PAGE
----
Article

Weekly low-dose docetaxel combined with estramustine and dexamethasone for Japanese patients with metastatic castration-resistant prostate cancer

Department of Urology, Graduate School of Medicine, Osaka University, 2-2, Yamadaoka, Suita, 565-0871, Japan.
International Journal of Clinical Oncology (Impact Factor: 2.17). 06/2012; 18(4). DOI: 10.1007/s10147-012-0429-1
Source: PubMed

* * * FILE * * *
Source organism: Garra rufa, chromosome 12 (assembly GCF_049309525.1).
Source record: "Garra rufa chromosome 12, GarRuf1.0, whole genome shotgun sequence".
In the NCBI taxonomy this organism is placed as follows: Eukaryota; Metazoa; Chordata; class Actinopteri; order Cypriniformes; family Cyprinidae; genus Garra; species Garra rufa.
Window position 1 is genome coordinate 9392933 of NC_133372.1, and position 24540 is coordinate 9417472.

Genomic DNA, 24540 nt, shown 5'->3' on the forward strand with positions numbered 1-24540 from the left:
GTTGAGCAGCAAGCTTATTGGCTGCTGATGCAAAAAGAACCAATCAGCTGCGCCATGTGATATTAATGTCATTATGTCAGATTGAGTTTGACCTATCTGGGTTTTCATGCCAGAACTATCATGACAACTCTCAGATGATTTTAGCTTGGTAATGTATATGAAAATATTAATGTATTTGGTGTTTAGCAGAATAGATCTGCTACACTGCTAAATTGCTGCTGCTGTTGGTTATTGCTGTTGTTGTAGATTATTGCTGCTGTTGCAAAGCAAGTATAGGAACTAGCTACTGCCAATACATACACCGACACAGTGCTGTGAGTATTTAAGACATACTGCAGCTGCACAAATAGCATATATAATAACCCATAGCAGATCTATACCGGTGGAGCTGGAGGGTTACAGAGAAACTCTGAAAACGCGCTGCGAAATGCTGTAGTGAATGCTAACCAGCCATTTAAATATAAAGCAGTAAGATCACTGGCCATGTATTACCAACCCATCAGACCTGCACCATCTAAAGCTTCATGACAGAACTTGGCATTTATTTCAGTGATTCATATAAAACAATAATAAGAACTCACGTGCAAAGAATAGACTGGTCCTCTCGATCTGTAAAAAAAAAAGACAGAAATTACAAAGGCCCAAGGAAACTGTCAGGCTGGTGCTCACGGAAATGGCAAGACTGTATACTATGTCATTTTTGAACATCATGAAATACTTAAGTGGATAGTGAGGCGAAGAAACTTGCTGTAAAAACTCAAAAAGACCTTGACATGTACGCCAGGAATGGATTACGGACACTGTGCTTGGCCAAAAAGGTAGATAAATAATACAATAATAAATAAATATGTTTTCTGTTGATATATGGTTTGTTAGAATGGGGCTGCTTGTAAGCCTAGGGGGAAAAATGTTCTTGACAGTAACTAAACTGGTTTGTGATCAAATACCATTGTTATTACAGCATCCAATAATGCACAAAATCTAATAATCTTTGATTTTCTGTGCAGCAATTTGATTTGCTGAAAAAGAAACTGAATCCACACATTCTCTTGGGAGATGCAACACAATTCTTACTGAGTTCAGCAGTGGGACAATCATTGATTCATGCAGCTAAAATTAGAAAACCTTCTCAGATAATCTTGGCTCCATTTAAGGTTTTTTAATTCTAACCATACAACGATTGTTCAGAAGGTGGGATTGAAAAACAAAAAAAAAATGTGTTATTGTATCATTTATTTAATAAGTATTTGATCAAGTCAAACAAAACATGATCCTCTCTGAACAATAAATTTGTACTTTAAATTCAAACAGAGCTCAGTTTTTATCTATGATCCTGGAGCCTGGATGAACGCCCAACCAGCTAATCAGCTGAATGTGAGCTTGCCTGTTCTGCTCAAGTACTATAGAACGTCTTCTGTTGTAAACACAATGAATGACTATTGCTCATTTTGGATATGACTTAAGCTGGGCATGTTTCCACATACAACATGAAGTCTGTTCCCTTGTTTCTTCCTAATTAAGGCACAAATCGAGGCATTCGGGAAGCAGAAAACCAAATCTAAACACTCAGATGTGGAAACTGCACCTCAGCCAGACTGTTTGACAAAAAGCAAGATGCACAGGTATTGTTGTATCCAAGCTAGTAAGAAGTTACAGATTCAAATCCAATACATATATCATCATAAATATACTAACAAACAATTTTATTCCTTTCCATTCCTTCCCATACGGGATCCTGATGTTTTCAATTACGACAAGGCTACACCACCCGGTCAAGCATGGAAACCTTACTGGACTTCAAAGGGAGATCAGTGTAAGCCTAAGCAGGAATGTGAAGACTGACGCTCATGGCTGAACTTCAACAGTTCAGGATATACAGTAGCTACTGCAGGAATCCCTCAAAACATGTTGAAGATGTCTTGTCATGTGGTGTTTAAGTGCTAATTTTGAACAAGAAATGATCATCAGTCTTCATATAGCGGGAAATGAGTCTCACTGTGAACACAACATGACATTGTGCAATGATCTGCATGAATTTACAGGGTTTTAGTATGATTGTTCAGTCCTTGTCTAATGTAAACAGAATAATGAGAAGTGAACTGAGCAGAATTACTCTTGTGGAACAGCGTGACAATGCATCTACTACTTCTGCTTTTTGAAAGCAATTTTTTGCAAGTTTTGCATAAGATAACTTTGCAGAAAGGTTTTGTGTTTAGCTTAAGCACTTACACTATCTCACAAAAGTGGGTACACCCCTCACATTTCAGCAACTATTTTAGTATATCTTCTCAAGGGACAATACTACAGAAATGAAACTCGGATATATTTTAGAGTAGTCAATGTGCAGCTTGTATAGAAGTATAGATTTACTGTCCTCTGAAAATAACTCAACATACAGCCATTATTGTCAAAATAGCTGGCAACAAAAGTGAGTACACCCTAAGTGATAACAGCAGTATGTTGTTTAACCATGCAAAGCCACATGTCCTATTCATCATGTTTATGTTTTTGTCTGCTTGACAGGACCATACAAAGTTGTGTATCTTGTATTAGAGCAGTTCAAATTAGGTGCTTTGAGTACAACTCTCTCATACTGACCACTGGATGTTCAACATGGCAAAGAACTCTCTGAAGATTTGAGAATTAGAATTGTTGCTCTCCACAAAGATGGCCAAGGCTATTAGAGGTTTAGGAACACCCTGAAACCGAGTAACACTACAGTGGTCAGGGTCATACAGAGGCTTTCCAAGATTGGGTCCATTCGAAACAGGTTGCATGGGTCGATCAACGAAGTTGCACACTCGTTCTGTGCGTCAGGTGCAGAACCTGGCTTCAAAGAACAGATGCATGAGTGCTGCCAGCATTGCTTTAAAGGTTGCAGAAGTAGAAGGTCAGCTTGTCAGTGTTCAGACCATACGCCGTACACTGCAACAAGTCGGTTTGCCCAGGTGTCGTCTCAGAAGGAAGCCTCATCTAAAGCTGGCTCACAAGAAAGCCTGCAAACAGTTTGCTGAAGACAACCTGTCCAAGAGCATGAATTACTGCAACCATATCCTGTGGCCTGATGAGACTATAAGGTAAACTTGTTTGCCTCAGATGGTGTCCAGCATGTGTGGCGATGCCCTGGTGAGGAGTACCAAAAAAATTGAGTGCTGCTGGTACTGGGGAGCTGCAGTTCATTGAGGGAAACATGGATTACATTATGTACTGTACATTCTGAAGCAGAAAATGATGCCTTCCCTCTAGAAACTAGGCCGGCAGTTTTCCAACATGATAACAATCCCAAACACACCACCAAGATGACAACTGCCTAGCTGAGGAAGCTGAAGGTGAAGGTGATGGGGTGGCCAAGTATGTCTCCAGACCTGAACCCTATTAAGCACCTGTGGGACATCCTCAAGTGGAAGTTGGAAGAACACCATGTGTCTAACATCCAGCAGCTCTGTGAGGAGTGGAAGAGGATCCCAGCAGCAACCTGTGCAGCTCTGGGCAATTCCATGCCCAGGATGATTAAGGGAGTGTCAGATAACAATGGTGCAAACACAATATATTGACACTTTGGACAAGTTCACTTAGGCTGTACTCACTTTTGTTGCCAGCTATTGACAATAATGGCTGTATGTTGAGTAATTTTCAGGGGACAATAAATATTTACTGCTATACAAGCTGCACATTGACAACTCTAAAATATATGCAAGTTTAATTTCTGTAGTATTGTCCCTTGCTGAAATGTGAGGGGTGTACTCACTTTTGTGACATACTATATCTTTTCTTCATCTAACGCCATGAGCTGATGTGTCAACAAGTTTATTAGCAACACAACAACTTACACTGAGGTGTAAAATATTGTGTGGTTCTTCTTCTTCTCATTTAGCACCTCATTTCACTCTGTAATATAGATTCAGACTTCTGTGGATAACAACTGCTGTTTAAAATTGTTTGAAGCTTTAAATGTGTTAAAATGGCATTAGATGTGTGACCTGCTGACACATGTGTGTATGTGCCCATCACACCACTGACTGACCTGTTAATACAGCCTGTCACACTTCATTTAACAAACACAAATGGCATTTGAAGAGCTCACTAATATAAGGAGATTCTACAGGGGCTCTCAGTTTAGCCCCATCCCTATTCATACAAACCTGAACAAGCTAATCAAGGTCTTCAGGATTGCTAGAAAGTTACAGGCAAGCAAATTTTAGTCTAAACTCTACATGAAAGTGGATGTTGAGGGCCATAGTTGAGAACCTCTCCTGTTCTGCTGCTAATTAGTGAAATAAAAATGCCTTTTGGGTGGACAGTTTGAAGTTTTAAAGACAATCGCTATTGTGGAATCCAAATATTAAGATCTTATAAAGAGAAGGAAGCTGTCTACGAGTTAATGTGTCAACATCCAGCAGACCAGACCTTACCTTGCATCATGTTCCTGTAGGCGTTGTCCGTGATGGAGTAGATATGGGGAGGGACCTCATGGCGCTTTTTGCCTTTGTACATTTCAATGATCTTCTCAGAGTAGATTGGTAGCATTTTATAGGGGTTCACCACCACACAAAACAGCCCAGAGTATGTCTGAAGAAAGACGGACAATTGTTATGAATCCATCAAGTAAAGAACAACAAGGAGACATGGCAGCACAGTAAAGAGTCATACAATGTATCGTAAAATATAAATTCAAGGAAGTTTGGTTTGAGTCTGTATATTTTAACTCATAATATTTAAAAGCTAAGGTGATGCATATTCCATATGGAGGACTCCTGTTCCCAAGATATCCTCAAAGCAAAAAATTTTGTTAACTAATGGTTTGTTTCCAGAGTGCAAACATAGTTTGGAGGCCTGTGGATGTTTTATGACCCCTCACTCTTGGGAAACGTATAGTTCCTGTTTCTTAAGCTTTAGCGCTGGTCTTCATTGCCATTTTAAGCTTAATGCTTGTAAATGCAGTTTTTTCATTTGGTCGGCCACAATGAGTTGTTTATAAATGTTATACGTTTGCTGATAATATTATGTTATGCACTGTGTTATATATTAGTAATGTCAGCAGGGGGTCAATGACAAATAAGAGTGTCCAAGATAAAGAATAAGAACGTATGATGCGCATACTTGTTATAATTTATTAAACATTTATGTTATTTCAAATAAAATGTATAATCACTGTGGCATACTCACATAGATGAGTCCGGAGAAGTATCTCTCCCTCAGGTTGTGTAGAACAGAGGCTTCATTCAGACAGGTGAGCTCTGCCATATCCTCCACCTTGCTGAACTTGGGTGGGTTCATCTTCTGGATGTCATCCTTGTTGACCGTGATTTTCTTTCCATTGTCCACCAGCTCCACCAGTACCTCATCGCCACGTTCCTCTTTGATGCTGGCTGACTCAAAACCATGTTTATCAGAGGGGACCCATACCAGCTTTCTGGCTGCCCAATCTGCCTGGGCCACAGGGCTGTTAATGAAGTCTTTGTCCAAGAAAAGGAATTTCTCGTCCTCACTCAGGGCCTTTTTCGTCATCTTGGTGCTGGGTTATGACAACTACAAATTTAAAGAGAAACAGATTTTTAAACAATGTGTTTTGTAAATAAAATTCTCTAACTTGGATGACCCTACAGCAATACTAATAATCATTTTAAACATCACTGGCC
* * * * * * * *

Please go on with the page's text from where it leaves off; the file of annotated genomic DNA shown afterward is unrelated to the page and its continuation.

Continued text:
ABSTRACT BACKGROUND: A low-dose chemotherapy consisting of docetaxel, estramustine and dexamethasone was investigated for its beneficial effect and feasibility in Japanese patients with metastatic castration-resistant prostate cancer (CRPC). METHODS: Seventy-two Japanese patients with metastatic CRPC were enrolled to receive docetaxel (25 mg/m(2) on days 2 and 9), estramustine phosphate (280 mg orally twice daily from day 1 to day 3 and from day 8 to day 10) and dexamethasone (0.5 mg orally twice daily) every 21 days. RESULTS: The median age of the patients was 72 years and 64 patients (89 %) had ≥grade 1 anemia at entry. The median total number of courses administered was 8.5 (range 1-93). Forty-two patients (58 %) had a prostate-specific antigen (PSA) decline of ≥50 %. The median progression-free survival and overall survival were 6 and 23 months, respectively. Fifteen patients (21 %) improved and 53 patients (74 %) were stable in their performance status. Of the 40 patients with bone pain, 25 patients (63 %) showed pain reduction. Among 71 patients assessable for their hemoglobin levels, 21 patients (30 %) achieved an increase of at least 1.0 g/dl. Of the 5 patients who terminated treatment because of ≥grade 3 toxicity, 4 patients had pneumonitis and one patient had anemia. Only one patient developed ≥grade 3 neutropenia. CONCLUSIONS: The low-dose combination of docetaxel, estramustine and dexamethasone is active and tolerable with beneficial effects on serum PSA levels, performance status, anemia and bone pain in Japanese patients with CRPC. This regimen is a reasonable option for elderly patients with bone disease at risk of hematologic toxicity.

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